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Better Fat Than Unfit

The 2018 JAMA special issue on obesity also includes a brief paper by Ann Blair Kennedy and colleagues reviewing the debate (which really isn’t much of a debate to anyone who knows the data) on whether it is more important to be fit than to worry about being fat (it is).

As the authors review, there is now ample data showing that cardio-respiratory fitness (CRF) is far more important for the prediction of cardiovascular mortality than the level of fatness (measured as BMI or otherwise).

In fact, once you account for differences in “fitness”, actual BMI levels almost cease to matter in terms of predicting longevity.

Unfortunately, as the authors point out, most studies linking obesity to cardiovascular outcomes (including studies on the so-called obesity “paradox”), fail to properly measure or account for cardiovascular fitness, thereby ignoring the most important confounder of this relationship.

For clinicians (and anyone concerned about their excess weight), it is helpful to remember that while achieving and maintaining a significant weight loss is a difficult (and often futile) undertaking, achieving and maintaining a reasonable degree of cardiorespiratory fitness is possible at virtually any shape or size.

Thus, as the authors point out,

“…in current US society, many people progressively gain weight and lose CRF as they age. Conceivably, maintaining CRF may be more important than preventing the development of obesity. However, for people who are overweight or have mild to moderate obesity, there are effective ways to improve CRF, including exercise and lifestyle interventions and there is general agreement that having low levels of PA is unhealthy. Increasing PA to help keep individuals from becoming unfit can be achieved if patients meet current PA guidelines of 150 minutes of moderate or 75 minutes of vigorous PA per week.”

Clearly, if your primary concern related to your patients’ excess body fat is about their cardiovascular health, you would probably be doing them a far greater service by getting them to improve their cardiorespiratory fitness rather than simply lose a few pounds (and no, exercise is not the best way to lose weight!).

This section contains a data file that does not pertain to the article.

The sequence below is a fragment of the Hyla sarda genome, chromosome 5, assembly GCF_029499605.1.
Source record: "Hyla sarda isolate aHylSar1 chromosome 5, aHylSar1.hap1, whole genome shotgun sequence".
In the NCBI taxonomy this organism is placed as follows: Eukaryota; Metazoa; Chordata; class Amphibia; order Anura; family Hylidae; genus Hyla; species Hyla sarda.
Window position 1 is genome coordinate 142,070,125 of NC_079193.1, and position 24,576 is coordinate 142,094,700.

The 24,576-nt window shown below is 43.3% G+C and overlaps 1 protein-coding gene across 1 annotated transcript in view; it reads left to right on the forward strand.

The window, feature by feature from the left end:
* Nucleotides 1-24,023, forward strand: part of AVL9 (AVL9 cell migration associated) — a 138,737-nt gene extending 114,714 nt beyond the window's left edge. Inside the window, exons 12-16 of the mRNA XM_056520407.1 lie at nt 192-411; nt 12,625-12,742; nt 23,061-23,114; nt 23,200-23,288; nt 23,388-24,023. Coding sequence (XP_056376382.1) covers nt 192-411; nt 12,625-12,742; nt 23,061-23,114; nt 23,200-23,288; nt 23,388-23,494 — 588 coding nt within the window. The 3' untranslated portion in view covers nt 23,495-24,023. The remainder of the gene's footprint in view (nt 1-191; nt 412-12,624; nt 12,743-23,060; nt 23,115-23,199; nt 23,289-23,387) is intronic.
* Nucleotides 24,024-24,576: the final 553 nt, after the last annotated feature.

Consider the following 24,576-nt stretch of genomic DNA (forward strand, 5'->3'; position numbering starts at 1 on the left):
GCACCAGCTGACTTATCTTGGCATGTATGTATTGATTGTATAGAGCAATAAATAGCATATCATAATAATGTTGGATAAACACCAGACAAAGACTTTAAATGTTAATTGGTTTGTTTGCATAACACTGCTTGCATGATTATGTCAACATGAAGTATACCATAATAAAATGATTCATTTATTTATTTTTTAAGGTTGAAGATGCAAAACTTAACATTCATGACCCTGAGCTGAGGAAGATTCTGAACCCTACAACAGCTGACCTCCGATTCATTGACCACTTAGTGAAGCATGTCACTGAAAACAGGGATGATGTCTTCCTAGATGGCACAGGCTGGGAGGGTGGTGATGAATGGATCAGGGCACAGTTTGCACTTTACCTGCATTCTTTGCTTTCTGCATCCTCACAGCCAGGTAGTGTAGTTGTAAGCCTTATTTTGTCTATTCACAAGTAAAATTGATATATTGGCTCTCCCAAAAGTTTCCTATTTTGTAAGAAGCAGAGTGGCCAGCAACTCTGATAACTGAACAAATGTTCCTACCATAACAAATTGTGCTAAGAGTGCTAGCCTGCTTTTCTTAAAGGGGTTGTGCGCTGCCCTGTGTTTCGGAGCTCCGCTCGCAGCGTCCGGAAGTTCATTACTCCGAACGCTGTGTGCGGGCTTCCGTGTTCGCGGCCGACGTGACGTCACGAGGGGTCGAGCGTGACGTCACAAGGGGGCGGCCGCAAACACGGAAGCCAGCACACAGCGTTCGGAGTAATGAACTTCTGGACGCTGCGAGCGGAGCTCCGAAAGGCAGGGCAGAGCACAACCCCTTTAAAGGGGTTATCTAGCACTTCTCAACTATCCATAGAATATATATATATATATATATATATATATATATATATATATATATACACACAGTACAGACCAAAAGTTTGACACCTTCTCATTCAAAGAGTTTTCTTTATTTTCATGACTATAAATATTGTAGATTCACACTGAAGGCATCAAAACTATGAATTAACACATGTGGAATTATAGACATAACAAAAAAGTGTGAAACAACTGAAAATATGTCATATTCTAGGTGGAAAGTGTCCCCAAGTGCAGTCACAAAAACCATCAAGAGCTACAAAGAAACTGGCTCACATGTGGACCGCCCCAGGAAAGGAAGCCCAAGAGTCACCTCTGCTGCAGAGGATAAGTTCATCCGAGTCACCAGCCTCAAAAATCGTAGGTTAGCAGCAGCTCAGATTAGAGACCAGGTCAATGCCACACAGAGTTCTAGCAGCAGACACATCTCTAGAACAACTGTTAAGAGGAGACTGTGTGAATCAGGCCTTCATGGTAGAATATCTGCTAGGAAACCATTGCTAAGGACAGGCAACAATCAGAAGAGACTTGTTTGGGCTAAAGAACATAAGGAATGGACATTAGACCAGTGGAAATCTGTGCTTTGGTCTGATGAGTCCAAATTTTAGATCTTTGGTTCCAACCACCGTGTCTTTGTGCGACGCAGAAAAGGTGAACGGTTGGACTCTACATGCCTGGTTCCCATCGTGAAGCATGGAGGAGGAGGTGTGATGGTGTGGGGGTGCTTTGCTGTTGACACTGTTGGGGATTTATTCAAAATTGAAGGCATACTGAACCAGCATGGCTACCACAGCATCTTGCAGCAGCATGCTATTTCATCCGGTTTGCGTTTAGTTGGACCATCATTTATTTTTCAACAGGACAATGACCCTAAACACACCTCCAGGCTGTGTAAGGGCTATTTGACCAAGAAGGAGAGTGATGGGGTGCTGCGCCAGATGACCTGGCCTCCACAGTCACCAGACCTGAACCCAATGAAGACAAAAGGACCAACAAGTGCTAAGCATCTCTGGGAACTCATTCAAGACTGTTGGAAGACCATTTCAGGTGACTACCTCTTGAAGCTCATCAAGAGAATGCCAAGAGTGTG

On the other hand, if there are other health issues that are of primary concern (e.g. sleep apnea, osteoarthritis, fatty liver disease, etc.) or the degree of excess fat significantly affects mobility or other aspects of quality of life, then perhaps a frank discussion about available and effective “weight-loss” treatments appears warranted.

Let us not forget that it is never a good idea to simply treat numbers on the scale.

Edmonton, AB


  1. Dr. Sharma, thank you for this information. It is helpful for me to read this. I am 5 years post-RNY. I am maintaining a 200 pound weight loss but still hover between 290-300 pounds. I often feel a sense of failure and shame that I am still morbidly obese. In spite of my excess weight, I am physically active, exercising 5-6 times a week including biking, taking spin classes, elliptical machine and strength training. My resting heart rate is 64 and my blood pressure is 110/70. Most days I hit my 10K steps a day goal. I’m not sure if I would be considered a success story, but I’m living life and feel pretty healthy – something I wasn’t doing when I weighed 500 pounds and could barely get out of bed. I so appreciate your blog and all the information that you share.

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    • Oh Kim, how can your incredible achievements not be a success? But I hear you. Stopping the judgemental voices of others from getting in your head is difficult. Hearing your story inspires me. You are proof that making significant and sustained lifestyle changes is possible.

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      • Kudos to you, Kim, for your hard work and effort in staying active and maintaining your weight loss. You should feel a great sense of achievement. You have done what very few people an do.

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